BMX World Champion is on his way to Tokyo 2020 right now with a prototype 2-speed BMX bike that is sure to shake up the Olympics, if not just the conversation. A carbon, geared hardtail with a Zee DH rear derailleur, a chain guide, and flat mount XTR disc brakes, yeah that’s not what usually comes to mind when I think BMX racing. But I’m certainly not one to judge the World Champion, and cyclist Twan van Gendt surely knows what he’s doing, having refined his Olympic start in his backyard in The Netherlands for the last nine months on a Tokyo-replica start ramp…
OMG 2-speed geared Meybo Olympic BMX bike of Twan van Gendt
So let’s first get this out of the way… apparently yes, gears are UCI legal for BMX. “Multiple speed gear systems are permitted” according to UCI Part VI BMX regulations Section 4, 6.1.079. Disc brakes are fine too, and so should be the chain guide as long as it’s not “superfluous”.
But why add a rear derailleur to a BMX bike in the first place?
The trick seems likely to be the unique start and opening straight of the Tokyo 2020 BMX track. Unlike most UCI World Cup BMX tracks, this Olympic BMX track is described as having three, more flowing jumps in the opening stretch designed to be more egalitarian for both men & women athletes. And explaining that 80% of BMX races are decided before the first corner”, van Gendt says, “I have to make the difference at the start”.
It’s so important that Red Bull and the rest of Twan van Gendt’s support team built a replica of the start at his local BMX club, just 10 minutes from his home in The Netherlands so he could dial in the perfect start.
Suffice it to say, this geared BMX bike wasn’t built on a whim. Twan van Gendt is convinced that the perfect gearing for the first straight is NOT the perfect gear for the rest of the track, so he’s built the first 2-speed BMX race bike we’ve seen in several decades to go faster!
Geared 2-sp BMX – Tech details
Van Gendt’s Olympic hopeful ride is an all-new Meybo HSX Carbon BMX frame that was created to be ultra-stiff (30% stiffer than its alloy predecessor) and super-fast.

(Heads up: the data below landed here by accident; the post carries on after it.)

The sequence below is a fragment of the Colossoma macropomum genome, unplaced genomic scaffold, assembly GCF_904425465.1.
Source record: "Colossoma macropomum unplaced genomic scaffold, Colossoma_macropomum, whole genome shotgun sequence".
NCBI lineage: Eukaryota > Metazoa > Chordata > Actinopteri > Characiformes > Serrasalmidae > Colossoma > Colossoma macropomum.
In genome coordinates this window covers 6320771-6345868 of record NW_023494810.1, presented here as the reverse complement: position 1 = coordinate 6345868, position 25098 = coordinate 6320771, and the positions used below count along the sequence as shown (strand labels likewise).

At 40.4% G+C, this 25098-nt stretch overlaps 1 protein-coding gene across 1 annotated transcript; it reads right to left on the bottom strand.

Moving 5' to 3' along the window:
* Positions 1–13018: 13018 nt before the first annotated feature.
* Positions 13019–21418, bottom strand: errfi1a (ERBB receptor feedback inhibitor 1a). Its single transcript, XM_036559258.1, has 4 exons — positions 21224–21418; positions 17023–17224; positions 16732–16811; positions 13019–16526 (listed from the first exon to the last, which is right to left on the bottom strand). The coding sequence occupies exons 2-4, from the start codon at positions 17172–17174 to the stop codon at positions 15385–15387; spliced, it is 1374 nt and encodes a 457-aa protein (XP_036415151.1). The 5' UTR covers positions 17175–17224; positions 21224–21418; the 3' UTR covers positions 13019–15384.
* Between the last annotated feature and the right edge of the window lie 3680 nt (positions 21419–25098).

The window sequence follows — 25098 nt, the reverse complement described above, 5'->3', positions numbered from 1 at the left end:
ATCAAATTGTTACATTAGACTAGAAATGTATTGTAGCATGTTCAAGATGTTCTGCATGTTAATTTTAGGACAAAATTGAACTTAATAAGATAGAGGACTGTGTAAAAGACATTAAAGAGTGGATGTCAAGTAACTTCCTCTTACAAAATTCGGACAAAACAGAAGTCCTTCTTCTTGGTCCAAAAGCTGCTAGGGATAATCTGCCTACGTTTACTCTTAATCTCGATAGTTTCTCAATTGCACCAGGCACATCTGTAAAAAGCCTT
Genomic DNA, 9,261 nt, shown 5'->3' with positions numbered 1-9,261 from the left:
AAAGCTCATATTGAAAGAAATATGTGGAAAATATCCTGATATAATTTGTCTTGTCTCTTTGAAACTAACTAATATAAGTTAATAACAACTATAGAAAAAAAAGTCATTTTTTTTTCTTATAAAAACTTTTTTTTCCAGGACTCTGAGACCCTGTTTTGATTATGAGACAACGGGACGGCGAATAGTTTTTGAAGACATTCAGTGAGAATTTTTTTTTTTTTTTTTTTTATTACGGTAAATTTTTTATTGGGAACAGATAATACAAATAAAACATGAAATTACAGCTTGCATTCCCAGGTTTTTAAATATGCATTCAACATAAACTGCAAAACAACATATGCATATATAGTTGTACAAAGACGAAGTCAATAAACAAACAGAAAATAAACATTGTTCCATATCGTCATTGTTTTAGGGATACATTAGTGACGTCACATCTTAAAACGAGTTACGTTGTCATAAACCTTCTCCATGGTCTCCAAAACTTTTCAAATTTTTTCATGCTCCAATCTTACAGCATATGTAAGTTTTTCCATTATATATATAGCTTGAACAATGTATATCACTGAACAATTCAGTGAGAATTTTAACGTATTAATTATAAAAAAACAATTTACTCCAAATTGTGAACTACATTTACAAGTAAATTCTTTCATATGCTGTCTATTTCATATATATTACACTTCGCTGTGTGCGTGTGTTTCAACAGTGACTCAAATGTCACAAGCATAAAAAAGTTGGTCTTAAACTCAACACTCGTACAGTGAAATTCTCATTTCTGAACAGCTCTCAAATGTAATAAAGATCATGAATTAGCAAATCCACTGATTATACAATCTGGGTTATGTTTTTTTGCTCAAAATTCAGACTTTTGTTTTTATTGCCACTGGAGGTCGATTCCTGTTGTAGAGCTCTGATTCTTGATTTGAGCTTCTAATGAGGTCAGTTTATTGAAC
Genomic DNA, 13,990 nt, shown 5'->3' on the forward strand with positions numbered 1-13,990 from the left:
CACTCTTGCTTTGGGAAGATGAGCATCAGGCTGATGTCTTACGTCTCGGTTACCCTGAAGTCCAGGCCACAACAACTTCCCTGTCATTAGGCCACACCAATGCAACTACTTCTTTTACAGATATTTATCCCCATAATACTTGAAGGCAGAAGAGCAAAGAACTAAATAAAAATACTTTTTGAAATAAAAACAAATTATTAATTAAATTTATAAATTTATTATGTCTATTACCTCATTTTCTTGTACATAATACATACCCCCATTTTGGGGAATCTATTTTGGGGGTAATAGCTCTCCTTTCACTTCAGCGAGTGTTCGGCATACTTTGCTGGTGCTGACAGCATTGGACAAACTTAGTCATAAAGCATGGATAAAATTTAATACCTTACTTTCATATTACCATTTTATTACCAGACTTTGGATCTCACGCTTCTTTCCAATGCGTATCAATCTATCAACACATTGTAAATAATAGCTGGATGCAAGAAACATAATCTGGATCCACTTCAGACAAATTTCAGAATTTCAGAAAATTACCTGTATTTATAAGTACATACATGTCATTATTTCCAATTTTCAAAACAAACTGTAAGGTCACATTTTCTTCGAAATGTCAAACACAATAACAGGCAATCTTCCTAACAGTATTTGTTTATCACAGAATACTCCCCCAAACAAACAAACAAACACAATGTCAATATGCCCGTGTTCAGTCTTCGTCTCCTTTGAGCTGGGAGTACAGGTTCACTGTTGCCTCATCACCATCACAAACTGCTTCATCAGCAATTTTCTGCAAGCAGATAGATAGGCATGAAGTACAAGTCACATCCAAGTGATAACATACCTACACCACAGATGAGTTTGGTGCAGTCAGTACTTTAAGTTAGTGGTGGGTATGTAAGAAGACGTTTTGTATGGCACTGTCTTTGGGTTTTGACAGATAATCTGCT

His drivetrain consists of two rear cogs moved by an ultra-short cage Shimano Zee M640 rear derailleur, and shifted by what appears to be a Zee 2-Way release shifter mounted upside down on the top, lefthand side of van Gendt’s bar. He’s likely only going to need to hit one shift in the race, so the ergonomics should be easy to manage.
We’re not 100% sure on his individual gearing choice, but it looks like a combination of 14T & 16T cogs out back. Up front is a single narrow-wide 48T chainring on a Shimano DXR BMX crankset, with an XLC CR-A18 chainguide mounted backward off the tiny BMX seattube to keep the chain aligned behind that massive ring.
The new 2022 Meybo HSX Carbon frame itself features standards we’ll recognize from MTB, like a 1.5″ tapered internal headset, a wide BB368 EVO bottom bracket, flat mount rear disc brake mounting, what appears to be a 15mm rear thru-axle, and a replaceable derailleur hanger. Conventional singlespeed BMX drivetrains use an integrated Meybo chain tensioner, which obviously van Gendt has replaced with a derailleur. It includes internal routing for the rear brake line, but not for the unconventional derailleur cable.
The only question remaining, is whether the unique 2-speed BMX drivetrain will give Twan van Gendt the edge he needs to repeat his World Championship win on the Tokyo 2020 Olympic BMX track.
Olympic BMX Competition: How To Watch
Tune in to the Ariake Urban Sports Park racing action which kicks off with Quarterfinals on July 29th, then Semifinal & Finals on the 30th.
Check out our full Olympic BMX feature to learn more about the racing (and new BMX Freestyle) and to stay up-to-date on how & when to watch Olympic BMX.